Time management and deadlines are frequently included in essential criteria in job adverts. An example of one of the essential criteria for one job I applied for was, “Has, and is able to demonstrate, the ability to work independently, accurately and to deadlines within a team environment”. I also had the following question to answer in an application form, “Please give an example of a time when you had competing deadlines to achieve in a work role and how you managed your time accordingly”.
How do you show this?
As a teacher, you have many tasks and deadlines to complete. You have several lessons to prepare for each day, and successfully manage the time in each one (whether that’s a single lesson of 40 to 60 minutes or a double lesson). You are required to monitor and assess performance and give feedback on pupil work. You maintain records are also required to write and submit progress reports in time for reports to be issued to parents. You are constantly working under pressure to meet personal and organisational targets. Think about your time management… do you get all your planning and marking done at school or do you have to work nights and weekends to get all your work done?
Marketing and Digital Communication
This may not be important for everyone, but I thought I’d include it as some teachers may have these skills. I was an ICT teacher and, after I left teaching, I qualified as a Digital Marketing Assessor. Marketing and Digital Communication skills are important to businesses because it helps the organisation get themselves known and builds their brand. If this is an area you would like to get into then there are ways you can show your transferable skills.
How do you show this?
Nowadays, most schools will have a school website. You may already be involved in content creation for the website. If not, then see if it’s possible for you to get more involved. You may be involved with the school’s social media or you may have a following yourself on EduTwitter. If this is an area you’d like to get into, then start to create a portfolio; create a blog or use software such WordPress to build a website for your class.
Other transferable skills
- Active Listening
- Critical Thinking
- Diagnostic Tests
- Learning Strategies
- Judgement and Decision Making
- Leadership & Management
- Coordinating others to meet objectives and goals
Transferable skills are the most important part of the hiring process. They are frequently referred to in application forms in “Key Competencies” and “Essential Criteria” and I talk about these in my section on Completing Application Forms. You will also need to focus on your transferable skills in order to answer competency-based interview questions, which I talk about in Interview Questions.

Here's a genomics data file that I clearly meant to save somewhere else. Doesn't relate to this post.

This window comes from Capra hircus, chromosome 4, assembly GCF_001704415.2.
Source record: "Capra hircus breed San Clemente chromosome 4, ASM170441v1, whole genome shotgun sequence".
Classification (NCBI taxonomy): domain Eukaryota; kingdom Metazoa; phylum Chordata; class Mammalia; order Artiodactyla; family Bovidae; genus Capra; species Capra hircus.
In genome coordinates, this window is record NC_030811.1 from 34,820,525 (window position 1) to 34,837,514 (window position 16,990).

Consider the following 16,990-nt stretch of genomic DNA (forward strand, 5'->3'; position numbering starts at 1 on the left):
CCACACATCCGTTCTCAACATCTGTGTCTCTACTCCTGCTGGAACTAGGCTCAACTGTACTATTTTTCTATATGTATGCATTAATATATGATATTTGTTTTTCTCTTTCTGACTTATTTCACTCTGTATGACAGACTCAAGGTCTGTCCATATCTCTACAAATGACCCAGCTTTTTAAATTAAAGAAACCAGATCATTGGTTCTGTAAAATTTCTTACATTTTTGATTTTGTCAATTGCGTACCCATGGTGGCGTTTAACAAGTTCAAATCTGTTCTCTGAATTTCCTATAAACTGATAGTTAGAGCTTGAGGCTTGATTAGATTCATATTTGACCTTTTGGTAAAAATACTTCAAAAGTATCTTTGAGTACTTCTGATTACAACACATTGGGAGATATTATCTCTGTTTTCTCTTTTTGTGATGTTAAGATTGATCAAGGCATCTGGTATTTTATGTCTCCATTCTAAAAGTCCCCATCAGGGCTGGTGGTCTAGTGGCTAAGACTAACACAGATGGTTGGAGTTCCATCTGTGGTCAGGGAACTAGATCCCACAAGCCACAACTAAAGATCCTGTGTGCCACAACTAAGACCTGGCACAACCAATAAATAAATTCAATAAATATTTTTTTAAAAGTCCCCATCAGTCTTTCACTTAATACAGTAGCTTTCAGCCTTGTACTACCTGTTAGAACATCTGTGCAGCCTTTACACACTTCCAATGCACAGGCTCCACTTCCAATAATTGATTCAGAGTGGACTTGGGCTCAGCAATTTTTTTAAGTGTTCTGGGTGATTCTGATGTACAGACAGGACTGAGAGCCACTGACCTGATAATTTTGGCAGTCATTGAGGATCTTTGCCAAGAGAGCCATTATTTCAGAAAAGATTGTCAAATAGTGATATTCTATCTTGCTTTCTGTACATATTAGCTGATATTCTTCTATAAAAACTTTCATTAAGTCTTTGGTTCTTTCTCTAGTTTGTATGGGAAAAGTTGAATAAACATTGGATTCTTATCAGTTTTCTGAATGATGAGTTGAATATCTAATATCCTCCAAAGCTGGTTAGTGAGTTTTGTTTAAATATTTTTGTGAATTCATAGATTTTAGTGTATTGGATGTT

Example of Essential Criteria
The following are essential criteria for a job as a Learning Content Designer. It is a job that some teachers go on to do after leaving teaching. You should be able to see that you have many transferable skills that would satisfy those essential criteria.
Proven experience of designing and writing accessible and user-centred learning content
Proven ability to understand and organise complex information quickly and clearly
Excellent writing and editing skills, including the ability to turn complex information, like legal jargon, into plain English.
Comfortable sharing work early with users and colleagues and improving content based on feedback
Experience working with researchers and using data, user research and feedback to design and iterate content.
Experience designing learning content in different formats, and confidence in choosing the best way to present learning to users.
Experience of working with learning management and publishing systems (LMS) and in a digital development environment.
Confidence choosing the best way to present learning to users.Essential Criteria for job as Learning Content Designer
Conversation about Skills
This was a conversation that a couple of people had on a post from my Facebook page, Thinking of Leaving Teaching:
“One thing I have found is that teachers have many skills to give to non-teaching industries. Things like good communication, ability to organise yourself and others along with report writing and such like are valuable assets. When you are teaching it is difficult to think about what else you could do and if you have the skills. You’ll be surprised by the skills you actually have.”
“I’m not surprised by the skills I have but I think other jobs don’t think my skills are transferable.”
“I found this to be true when I was looking for jobs. There is an assumption by non-educators and even teachers themselves that teachers lack conventional professional skills required to succeed outside of the classroom. This is complete and utter BS. Teachers run their own “businesses” in their classrooms every day. Sure, teachers may have to learn some new technology or the catchphrases and workings of another industry, and have to get used to interacting with adults instead of young people, but they’re experts at learning and teaching new things. Many job descriptions want a candidate to have had the exact job experience in a position even if a teacher can paint a picture of her transferable skills. Again, that’s BS and a lack of imagination and courage on the part of employers. I think part of what’s needed is some cultural paradigm shifts around the perception of teachers and the skill and art of teaching.”
Transferable Skills for ESL Teachers – Despite the title, there is a lot of useful information here.